Taguchi Methods for Robust Design and the P-Diagram

In previous articles in this series I introduced Designed Experiments (Article 28) and Taguchi Methods (Article 32).   In this article I will introduce the Parameter Diagram, aka P-diagram, and explain how the P-diagram is used in conjunction with Designed Experiments as part of the robust design process.

The P-diagram is used to classify all of the variables associated with a product as signals (inputs), responses (outputs), control factors or noise factors.  Control factors are parameters that can be specified by the designer, either as fixed values or adjustable values, while noise factors are beyond the control of the designer.  Examples of noise factors are environmental factors such as temperature, humidity, and vibration.  The objective of the designer when creating a robust design is to determine parameter settings that produce the desired responses while at the same time reducing the sensitivity of the design to noise factors that are not easily controlled.

As an example, consider the hand braking system on an All-Terrain Bicycle.  Input signals include braking force applied to the hand brakes and the steering inputs.  The ideal output responses are safe stopping distances and ease of stopping.   The types of errors that may occur include difficulty stopping on a wet surface, brake levers located in a position that makes them hard to use, and delay in braking action when brakes are applied.

The control factors include brake type, brake pad material and tire material.

The noise factors include tire wear, brake pad wear, tire pressure, ambient temperature, road condition (wet, snow, ice) and road type (asphalt, loose gravel, concrete).   Noise factors would also include piece to piece manufacturing variation in the brake system components and the tires.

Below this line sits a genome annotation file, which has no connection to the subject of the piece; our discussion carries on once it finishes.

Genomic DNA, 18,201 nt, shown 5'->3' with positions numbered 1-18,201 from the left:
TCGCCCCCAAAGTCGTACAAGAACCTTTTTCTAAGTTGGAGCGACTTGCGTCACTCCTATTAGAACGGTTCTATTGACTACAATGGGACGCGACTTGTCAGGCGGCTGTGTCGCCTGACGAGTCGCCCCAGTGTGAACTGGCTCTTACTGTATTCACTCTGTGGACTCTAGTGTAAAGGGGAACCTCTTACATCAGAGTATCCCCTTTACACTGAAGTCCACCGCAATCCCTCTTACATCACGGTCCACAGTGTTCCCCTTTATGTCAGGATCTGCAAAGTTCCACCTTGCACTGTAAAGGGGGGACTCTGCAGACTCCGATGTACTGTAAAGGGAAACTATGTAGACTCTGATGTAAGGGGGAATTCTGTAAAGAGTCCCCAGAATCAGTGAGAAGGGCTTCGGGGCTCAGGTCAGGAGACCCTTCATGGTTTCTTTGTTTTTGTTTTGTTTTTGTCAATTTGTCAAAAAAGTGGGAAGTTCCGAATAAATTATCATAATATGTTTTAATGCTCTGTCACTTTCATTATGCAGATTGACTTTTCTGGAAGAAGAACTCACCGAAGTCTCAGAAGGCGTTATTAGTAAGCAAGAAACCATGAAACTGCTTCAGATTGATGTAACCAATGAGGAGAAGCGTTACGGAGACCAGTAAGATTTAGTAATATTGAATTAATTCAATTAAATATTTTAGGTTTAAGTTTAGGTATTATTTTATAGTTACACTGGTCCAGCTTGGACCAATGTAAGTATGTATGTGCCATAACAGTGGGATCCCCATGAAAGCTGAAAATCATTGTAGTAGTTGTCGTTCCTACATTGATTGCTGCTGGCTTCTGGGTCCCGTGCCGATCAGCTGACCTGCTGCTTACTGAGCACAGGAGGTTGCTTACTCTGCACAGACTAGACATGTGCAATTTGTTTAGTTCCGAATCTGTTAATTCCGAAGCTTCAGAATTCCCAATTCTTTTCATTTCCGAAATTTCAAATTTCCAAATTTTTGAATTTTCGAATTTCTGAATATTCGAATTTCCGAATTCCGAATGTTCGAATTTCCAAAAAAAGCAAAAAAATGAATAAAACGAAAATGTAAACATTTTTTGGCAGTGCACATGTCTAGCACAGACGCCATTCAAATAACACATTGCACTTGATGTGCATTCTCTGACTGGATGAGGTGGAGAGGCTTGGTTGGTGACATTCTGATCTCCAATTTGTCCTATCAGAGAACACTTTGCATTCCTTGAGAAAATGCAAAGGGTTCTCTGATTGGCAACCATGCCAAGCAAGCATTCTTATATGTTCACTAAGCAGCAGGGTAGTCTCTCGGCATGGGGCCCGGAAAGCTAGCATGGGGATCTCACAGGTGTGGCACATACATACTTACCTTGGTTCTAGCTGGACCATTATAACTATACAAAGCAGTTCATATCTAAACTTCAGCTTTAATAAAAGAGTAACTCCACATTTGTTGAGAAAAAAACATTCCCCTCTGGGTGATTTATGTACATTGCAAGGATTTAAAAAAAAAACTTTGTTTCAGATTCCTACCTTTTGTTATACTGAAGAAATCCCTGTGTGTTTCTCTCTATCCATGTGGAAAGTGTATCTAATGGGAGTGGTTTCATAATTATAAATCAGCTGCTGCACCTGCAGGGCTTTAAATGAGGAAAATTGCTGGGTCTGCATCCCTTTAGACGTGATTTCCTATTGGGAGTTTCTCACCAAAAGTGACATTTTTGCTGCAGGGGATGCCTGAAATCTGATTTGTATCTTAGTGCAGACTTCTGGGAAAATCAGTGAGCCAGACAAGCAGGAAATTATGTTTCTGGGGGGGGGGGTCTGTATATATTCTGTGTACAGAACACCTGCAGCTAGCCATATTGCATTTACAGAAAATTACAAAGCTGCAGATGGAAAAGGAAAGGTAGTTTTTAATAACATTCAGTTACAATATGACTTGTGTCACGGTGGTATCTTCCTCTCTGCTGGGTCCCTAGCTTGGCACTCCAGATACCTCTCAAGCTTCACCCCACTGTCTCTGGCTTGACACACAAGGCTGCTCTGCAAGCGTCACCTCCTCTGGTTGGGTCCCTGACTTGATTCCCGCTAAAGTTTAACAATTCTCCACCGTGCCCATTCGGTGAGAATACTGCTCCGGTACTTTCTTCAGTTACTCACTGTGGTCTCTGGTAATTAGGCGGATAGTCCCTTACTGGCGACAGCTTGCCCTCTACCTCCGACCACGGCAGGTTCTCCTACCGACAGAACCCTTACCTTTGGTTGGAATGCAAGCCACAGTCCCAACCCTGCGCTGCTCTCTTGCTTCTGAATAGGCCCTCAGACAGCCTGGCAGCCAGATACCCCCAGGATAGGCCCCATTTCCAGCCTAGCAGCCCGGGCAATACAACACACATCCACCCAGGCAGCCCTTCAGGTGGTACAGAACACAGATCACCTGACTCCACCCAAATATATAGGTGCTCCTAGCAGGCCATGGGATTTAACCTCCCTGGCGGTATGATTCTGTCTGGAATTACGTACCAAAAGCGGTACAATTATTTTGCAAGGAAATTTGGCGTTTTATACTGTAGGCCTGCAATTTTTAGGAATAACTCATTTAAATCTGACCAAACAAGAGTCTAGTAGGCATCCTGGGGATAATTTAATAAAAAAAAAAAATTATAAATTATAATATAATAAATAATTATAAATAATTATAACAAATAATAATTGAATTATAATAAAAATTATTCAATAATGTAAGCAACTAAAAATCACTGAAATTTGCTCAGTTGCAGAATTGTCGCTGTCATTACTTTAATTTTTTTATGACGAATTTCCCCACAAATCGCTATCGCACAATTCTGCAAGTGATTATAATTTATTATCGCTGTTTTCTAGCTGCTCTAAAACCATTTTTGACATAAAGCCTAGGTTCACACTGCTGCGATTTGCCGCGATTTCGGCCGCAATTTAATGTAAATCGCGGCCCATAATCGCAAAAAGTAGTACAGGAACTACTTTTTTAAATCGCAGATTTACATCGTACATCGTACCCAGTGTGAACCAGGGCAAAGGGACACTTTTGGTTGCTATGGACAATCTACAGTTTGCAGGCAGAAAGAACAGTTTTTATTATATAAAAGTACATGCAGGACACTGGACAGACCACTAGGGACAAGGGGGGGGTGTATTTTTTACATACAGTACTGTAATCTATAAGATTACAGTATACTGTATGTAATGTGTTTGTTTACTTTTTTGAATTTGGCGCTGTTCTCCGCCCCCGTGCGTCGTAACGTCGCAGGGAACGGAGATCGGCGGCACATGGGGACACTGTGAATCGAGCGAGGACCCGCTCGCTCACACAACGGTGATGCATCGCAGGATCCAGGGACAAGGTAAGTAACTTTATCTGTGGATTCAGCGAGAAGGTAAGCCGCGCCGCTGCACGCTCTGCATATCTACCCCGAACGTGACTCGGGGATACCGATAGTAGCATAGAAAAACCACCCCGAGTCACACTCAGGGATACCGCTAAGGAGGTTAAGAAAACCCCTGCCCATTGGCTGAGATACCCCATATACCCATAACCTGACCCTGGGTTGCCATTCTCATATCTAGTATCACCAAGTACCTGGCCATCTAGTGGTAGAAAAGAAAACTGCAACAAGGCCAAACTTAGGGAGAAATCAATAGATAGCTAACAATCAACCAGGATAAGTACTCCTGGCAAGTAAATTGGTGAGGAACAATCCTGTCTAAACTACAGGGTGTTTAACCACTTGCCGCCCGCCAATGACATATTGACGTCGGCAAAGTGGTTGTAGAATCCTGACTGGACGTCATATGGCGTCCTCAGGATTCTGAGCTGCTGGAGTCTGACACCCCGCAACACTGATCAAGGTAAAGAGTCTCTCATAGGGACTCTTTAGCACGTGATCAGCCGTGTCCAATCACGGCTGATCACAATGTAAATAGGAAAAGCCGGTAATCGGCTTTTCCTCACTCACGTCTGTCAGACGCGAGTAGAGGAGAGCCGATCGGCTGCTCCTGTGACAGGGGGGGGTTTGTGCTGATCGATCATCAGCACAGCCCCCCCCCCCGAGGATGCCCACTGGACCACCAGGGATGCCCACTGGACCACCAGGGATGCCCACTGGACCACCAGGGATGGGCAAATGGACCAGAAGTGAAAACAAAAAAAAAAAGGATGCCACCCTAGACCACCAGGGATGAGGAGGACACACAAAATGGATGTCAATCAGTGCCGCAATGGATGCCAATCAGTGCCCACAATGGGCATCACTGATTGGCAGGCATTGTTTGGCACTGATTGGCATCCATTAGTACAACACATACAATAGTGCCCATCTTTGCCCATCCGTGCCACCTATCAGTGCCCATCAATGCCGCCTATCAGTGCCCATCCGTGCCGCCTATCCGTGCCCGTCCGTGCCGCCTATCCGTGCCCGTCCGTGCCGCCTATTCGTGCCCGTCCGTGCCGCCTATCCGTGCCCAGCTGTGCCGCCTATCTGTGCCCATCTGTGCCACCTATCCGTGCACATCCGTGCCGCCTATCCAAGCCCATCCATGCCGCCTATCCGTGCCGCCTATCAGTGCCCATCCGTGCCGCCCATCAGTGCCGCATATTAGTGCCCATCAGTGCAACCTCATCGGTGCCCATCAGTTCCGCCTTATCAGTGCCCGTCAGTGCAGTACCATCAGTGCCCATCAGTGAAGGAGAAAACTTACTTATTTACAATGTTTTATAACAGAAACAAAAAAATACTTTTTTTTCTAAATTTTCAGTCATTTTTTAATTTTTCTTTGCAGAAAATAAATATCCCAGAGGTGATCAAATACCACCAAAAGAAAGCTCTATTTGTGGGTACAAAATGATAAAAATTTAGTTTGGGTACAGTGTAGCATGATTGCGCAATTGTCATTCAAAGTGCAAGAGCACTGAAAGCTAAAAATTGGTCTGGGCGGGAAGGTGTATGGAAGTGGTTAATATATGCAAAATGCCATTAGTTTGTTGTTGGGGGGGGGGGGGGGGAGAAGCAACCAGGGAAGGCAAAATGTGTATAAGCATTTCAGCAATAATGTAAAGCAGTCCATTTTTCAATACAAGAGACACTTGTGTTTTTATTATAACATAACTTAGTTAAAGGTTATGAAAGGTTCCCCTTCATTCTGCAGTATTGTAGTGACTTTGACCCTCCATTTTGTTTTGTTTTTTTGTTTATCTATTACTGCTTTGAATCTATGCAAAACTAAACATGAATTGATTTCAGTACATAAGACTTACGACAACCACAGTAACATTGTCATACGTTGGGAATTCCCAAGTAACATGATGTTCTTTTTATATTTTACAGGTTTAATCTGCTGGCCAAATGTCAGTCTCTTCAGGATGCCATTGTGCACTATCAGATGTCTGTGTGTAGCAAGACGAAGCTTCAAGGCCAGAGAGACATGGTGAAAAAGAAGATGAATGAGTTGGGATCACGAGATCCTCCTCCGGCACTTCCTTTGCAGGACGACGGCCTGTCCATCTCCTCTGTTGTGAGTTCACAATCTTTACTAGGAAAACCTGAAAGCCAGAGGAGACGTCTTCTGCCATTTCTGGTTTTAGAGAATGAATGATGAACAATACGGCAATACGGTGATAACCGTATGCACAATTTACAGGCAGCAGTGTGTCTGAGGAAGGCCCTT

The objective of the designer of the bicycle is to design a system that stops the bicycle safely under all anticipated customer usage conditions.  Customer usage conditions include foreseeable misuse such as overloading, the use of aftermarket parts or improper maintenance.   A Designed Experiment could be used in this case to evaluate the impact of different brake types, different brake materials and different tire materials on stopping distance and ease of stopping.   The objective of the designer is to choose the combination of control factors that gives the best response while being as insensitive as possible to the noise factors.

Your comments or questions about this article are welcome, as are suggestions for future articles.  Feel free to contact me by email at roger@keyperformance.com.

About the author:  Mr. Roger C. Ellis is an industrial engineer by training and profession.  He is a Six Sigma Master Black Belt with over 50 years of business experience in a wide range of fields.  Mr. Ellis develops and instructs Six Sigma professional certification courses for Key Performance LLC.   For a more detailed biography, please refer to www.keyperformance.com.